When Does a Drug Manufacturer’s Savings Card Program or Discount Coupon Violate the Anti-Kickback Statute?

By Russell Paul

A drug manufacturer’s savings card program or discount coupon under which individuals who have Medicare Part D prescription drug coverage receive discounts may violate the Anti-Kickback Statute (“AKS”), unless the drug being purchased is statutorily excluded from Part D coverage.  The key here is that the drug must be excluded from Part D coverage for there to be no AKS violations.  If the drug is covered by Part D, there is a great possibility that the discount program could generate prohibited remuneration under the AKS if the manufacturer intends to induce or reward referrals of Federal health care program business.

The Anti-Kickback Statute

The AKS makes it a criminal offense to knowingly and willfully offer, pay, solicit, or receive any remuneration to induce or reward referrals of items or services reimbursable by a Federal health care program. See 42 U.S.C. 1320a–7b. The AKS has been interpreted to cover any arrangement where one purpose of the remuneration was to obtain money for the referral of services or to induce further referrals. See, e.g., United States v. Borrasi, 639 F.3d 774 (7th Cir. 2011)

Drug Manufacturer’s Savings Card Program or Discount Coupon May Violate the AKS

Individuals who have prescription drug coverage through Medicare Part D (“Part D Beneficiaries”) may receive a savings card or discount coupon issued by a drug manufacturer to receive discounts when they fill their drug prescriptions.

Part D Beneficiaries present the card or coupon to their pharmacists along with their drug prescriptions to receive discounts on out-of-pocket costs, including copayments and deductibles that they incur when purchasing the drug.

Copayment coupons constitute remuneration that is offered to consumers to induce the purchase of specific items. When the item in question is one for which payment may be made, in whole or in part, under a Federal health care program (including Medicare Part D), the anti-kickback statute is implicated. See Special Advisory Bulletin on Pharmaceutical Manufacturer Copayment Coupons (Sept. 2014), (the “Bulletin”).[1]

Copayment coupons may induce the purchase of federally payable items in two ways.

-First, as described in the Bulletin, copayment coupons may induce the purchase of the specific items that are the subject of the coupons by reducing or eliminating Federal health care program beneficiaries’ out-of-pocket costs for those items.

-Second, copayment coupons may induce the Federal health care program beneficiaries who receive them to purchase other federally payable products manufactured, marketed, or distributed by the manufacturer that issued the coupon.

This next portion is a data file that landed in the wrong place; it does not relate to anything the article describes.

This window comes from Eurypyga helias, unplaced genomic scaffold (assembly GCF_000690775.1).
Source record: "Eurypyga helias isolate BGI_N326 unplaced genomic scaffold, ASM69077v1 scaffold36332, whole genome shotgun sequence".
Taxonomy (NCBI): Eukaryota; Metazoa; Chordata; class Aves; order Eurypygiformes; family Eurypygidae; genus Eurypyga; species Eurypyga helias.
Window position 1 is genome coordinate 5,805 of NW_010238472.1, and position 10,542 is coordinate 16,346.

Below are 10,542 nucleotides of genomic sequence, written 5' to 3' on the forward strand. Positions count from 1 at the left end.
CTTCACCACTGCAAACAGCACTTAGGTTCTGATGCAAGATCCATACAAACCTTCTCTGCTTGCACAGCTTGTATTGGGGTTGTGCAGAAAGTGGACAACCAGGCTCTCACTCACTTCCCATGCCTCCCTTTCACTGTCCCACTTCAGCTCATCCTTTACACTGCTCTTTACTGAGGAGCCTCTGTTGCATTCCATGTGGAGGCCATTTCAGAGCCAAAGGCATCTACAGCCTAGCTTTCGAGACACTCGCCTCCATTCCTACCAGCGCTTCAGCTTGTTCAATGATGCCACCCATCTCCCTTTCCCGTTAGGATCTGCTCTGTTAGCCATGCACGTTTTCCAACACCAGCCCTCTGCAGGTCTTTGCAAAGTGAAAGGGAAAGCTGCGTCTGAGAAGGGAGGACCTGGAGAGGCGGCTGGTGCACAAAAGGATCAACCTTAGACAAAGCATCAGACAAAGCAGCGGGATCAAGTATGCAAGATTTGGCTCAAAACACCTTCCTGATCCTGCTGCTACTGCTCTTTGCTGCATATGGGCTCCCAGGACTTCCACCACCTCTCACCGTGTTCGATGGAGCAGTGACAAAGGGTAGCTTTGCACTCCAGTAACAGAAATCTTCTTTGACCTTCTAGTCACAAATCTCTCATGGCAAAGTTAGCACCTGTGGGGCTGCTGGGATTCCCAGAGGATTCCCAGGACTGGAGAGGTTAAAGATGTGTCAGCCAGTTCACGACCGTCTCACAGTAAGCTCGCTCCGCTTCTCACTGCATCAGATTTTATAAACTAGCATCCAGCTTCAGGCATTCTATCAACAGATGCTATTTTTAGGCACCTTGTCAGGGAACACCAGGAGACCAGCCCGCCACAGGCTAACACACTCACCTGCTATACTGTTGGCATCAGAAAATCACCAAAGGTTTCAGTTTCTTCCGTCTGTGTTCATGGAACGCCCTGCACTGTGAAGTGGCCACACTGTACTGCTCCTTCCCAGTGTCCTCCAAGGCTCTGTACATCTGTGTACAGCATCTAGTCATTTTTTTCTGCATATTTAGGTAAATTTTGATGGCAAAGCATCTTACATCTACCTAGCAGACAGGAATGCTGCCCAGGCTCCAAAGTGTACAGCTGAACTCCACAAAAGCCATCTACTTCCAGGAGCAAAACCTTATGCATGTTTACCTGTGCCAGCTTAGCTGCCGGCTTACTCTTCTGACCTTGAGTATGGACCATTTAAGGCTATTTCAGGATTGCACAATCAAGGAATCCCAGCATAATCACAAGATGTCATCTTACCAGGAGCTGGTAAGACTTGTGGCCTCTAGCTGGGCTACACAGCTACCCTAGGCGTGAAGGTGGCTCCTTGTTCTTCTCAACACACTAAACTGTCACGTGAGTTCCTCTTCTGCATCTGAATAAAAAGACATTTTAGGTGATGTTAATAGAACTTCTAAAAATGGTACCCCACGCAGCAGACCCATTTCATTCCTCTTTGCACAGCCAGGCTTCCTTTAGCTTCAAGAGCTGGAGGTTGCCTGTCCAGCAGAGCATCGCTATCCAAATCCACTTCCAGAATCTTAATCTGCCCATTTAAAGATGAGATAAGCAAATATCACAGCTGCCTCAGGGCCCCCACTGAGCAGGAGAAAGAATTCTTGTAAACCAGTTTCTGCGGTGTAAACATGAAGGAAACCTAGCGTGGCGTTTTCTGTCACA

Purchasing Drugs That are Statutorily Excluded From Part D Coverage

Some drugs are covered by many private insurance plans and by some Federal health care programs, including state Medicaid programs and TRICARE, while being statutorily excluded from coverage under Medicare Part D.

If the drug is statutorily excluded from coverage under Medicare Part D, individuals who are enrolled in Medicare Part D may purchase the drug with a manufacturer’s savings card or discount coupon because such individuals are, in effect, cash-paying customers when filling their drug prescriptions. When this is the case, the Office of Inspector General (“OIG”) will not impose administrative sanctions under the AKS. See OIG Advisory Opinion No. 16-07 (drug for the treatment of erectile dysfunction is statutorily excluded from coverage under Medicare Part D).

This statutory exclusion serves as an effective backstop that prevents the discount card or coupon from inducing the purchase of a drug payable by Medicare Part D.

Furthermore, the risk that the Part D Beneficiaries who use the discount card or coupon will purchase other federally payable products manufactured, marketed, or distributed by the same drug manufacturer is low, especially where the manufacturer certifies that it does not and will not use the discount given on the Part D excluded drug as a vehicle to market other products it manufactures, markets, or distributes to Federal health care program beneficiaries.

[1] available at: http://oig.hhs.gov/fraud/docs/alertsandbulletins/2014/SAB_Copayment_Coupons.pdf

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By | 2018-03-25T13:22:32+00:00 June 23rd, 2017|Healthcare Fraud|